Spend a bit of time poking your head into some of the 170-or-so Expo 2010 pavilions, and a few things become clear right away: few, if any of the national pavilions have programming that lives up to their architecture (hello, Russia); people are waiting hours in line to view eight minute videos that are destined to end up as in-house programming at hotel chains around the world (I’m looking at you, Singapore); and those countries too lazy to be truly different (see: truly different Hungary) are spending money on so-called 4D movie experiences. What is 4D? Basically, a 3D film with a few physical effects – say, some wind in your hair, some rain in your face, and a vibrating seat. Some call them “Ghetto Disney;” and others brings their umbrellas. Whatever you call them, though, just take a walk around Expo, and it’s hard to trip over yourself without landing on top of a movie theater that isn’t cueing large arrays of fans to filmed thunderstorms. A couple of examples, starting with the Chongqing pavilion:
And then the Oil pavilion (which, frankly, has the Expo’s only 4D experience that has an actual 3D film to accompany the water that it spits in the audience’s face):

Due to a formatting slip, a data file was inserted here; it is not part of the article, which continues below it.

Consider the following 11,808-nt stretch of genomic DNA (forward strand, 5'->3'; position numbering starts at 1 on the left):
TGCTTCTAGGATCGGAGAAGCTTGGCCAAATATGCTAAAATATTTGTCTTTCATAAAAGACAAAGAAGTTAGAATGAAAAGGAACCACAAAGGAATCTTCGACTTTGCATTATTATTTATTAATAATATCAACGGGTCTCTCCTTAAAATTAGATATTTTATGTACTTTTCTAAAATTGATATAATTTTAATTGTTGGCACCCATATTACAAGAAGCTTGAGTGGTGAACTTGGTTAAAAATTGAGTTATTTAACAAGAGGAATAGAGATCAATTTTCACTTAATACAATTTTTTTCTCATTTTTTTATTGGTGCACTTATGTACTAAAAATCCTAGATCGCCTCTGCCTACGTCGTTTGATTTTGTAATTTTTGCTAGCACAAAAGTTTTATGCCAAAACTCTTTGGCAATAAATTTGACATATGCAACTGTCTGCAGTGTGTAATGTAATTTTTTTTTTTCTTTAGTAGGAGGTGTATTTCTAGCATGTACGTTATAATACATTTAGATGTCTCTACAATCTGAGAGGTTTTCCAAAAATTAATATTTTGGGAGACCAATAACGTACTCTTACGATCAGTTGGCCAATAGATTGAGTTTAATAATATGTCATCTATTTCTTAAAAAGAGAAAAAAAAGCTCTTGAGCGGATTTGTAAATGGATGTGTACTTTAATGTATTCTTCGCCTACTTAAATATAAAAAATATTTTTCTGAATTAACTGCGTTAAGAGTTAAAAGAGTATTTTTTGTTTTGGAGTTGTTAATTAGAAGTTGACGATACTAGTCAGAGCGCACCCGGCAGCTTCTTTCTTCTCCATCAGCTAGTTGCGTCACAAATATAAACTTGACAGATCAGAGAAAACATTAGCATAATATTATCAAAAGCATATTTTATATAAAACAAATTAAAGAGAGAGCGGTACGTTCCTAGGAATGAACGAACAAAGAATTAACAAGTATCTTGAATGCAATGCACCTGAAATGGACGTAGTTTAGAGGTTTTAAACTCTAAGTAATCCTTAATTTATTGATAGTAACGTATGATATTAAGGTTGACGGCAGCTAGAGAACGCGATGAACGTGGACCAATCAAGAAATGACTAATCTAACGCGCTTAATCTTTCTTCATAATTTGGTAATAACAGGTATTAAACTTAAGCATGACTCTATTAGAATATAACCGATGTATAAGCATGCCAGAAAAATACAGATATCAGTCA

So the question then arises: how, in an era when 3D is the sensory equivalent of a rotary phone, and 4D is as common as an iPhone, do you differentiate your multi-media experience? Well, if you’re Expo 2010’s host city, and in no mood to suffer fools, much less come in second or third place to anyone, you ratchet it up not one, but two notches and present the masses with a …
So what, precisely, happens in 6D? Does a multi-dimensional wormhole open into Shanghai’s opium trading past? I wish I could tell you, but the line has always been too long to justify exploring this physically challenging side of the Expo. For those who’d like to explore it without waiting in line, I sort of recommend the six-dimensional space wiki.